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Reviews » DVD Video Reviews » Astronaut's Wife
Astronaut's Wife
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Review by Aaron Beierle | posted February 10, 2000 | E-mail the Author
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The Movie:

In Short: Fine DVD quality from New Line, but an awful movie.

"The Astronaut's Wife" certainly seemed like a worthwhile project for all involved; it carried a fine cast in Johnny Depp and Charlize Theron, and was headed by first time writer/director Rand Ravich. While the marketing push by New Line was not exactly forceful, I was still curious to how a picture with these elements could be a failure the first week out in theaters. Viewing it on this DVD release for the first time reveals an interesting, if seriously flawed debut for the director.

The film stars Charlize Theron as Jillian Armacost, the wife of an astronaut who is lost in orbit for a matter of minutes during a shuttle mission. While Spencer(Johnny Depp) comes back seemingly unharmed, there is something not quite right about the way he acts. His personality changes in a subtle fashion, and then certainly takes a turn for the worse as Jillian is expecting twins. The director gets the ominous tone right, but there doesn't seem to be an idea of how long is too long to keep an audience waiting - there's a boundary where, after a point, the audience begins to simply give up. Occasionally, the movie drifts into unexpectedly cheesy waters without warning, stopping what little pace there is completely. There's no really well-defined bad guy - Depp tries to play evil as the character goes through the movie, but really doesn't succeed.

It's a movie that contains a rather fascinating lack of balance. The screenplay is certainly lacking, and sometimes the dialogue is a little laughable. The performances by Depp and Theron are fine, but certainly not some of their best moments. Pacing is awkward and almost incredibly slow - there were moments during the early parts of the film where I wanted to reach for the remote. Amazingly, all of this is wrapped up in a high-gloss package full of elaborate and gorgeous sets and a few scenes that have highly impressive cinematography. The entire movie is wrapped up in an elegant, icy gloom that, while pretty to look at, doesn't help the audience become involved. I enjoyed an aspect or two of this picture, but that was pretty much overshadowed by how bored I was doing this movie and I must say, I haven't been this bored by a movie in quite some time. Nor have I seen such a lame, silly ending.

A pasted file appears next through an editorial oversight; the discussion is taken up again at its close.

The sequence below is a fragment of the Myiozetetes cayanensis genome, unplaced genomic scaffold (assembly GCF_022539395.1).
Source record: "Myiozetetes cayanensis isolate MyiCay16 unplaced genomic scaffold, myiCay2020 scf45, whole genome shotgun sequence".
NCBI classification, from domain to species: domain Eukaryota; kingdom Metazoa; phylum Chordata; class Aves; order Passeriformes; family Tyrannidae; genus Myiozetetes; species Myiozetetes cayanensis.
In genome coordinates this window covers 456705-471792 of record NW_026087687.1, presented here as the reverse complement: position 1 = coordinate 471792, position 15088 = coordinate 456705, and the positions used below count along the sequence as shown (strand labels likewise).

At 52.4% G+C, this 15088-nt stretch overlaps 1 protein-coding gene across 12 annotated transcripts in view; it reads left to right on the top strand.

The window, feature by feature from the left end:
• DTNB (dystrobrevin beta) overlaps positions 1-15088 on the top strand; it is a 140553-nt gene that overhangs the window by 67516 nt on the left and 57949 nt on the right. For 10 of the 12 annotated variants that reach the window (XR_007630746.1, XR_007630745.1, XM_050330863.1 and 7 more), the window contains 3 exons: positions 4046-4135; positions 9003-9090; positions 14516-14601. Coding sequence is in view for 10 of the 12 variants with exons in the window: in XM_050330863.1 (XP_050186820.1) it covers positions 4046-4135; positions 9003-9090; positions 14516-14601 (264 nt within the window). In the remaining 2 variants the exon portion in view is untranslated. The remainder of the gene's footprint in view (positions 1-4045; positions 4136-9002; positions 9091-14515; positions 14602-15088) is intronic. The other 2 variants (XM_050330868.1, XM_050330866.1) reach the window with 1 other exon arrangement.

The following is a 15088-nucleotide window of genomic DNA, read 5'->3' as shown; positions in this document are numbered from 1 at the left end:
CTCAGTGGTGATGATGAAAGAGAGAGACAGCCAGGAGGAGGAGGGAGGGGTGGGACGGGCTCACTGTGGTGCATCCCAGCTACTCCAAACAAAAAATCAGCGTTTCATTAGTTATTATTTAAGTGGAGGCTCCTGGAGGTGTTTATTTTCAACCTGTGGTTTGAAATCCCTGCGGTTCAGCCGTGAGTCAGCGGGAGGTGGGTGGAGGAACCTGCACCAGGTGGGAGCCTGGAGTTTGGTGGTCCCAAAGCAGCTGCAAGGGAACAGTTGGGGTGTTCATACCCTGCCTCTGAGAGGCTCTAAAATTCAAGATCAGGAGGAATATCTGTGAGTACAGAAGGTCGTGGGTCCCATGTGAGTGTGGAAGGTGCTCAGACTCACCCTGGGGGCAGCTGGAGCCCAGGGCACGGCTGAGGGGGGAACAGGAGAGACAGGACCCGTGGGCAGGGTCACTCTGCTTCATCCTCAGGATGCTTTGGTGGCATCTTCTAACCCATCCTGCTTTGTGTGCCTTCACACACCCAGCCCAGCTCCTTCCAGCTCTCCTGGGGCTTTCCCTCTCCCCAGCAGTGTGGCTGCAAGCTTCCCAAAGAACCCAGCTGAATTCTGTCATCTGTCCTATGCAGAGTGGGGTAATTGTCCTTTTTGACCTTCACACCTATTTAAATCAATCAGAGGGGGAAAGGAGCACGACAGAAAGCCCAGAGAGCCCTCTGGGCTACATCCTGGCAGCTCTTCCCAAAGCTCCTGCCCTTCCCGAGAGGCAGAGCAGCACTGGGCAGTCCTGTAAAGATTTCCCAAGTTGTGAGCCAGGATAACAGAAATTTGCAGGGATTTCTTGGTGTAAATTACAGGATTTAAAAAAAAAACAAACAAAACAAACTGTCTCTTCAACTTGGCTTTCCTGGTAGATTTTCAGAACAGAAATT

The DVD

VIDEO:
In the universe of work that New Line home video has done, this is a very strong effort, but not their most impressive. Images are sharp, clear and reveal very good detail throughout the picture. Colors are impressive as well - there are many instances where the film displays rich, deep colors and they are vibrant and well-saturated throughout, never bleeding. Flesh tones are accurate and black level is strong as well. There are a few slight traces of pixelation, but nothing that's distracting. The print used is also an excellent condition. Still, a good presentation of what I consider to be impressive cinematography from Allen Daviau ("E.T", "The Color Purple"). There's the choice of a 1.85:1 anamorphic widescreen edition of the movie or the full frame version from the main menu.

SOUND: When this film really gets going (when it finally gets going, I should say) the audio begins to get more effective, with fine use of the surrounds. Between the handful of intense scenes though, the movie doesn't have too much to offer in the audio department. The score, by George S. Clinton, is nicely chilling, and sounds crystal clear. Dialogue is free of problems and sounds natural throughout.

MENUS:: Definitely cool menu work from New Line - a clip from the movie leads into a nicely animated main menu - there is also animation when choices are made from the main menu.

EXTRAS: Trailer/bios.




Final Thoughts Not even worth a rental - although the audio/video quality is the usual great work from New Line, that doesn't make this movie any easier to sit through.

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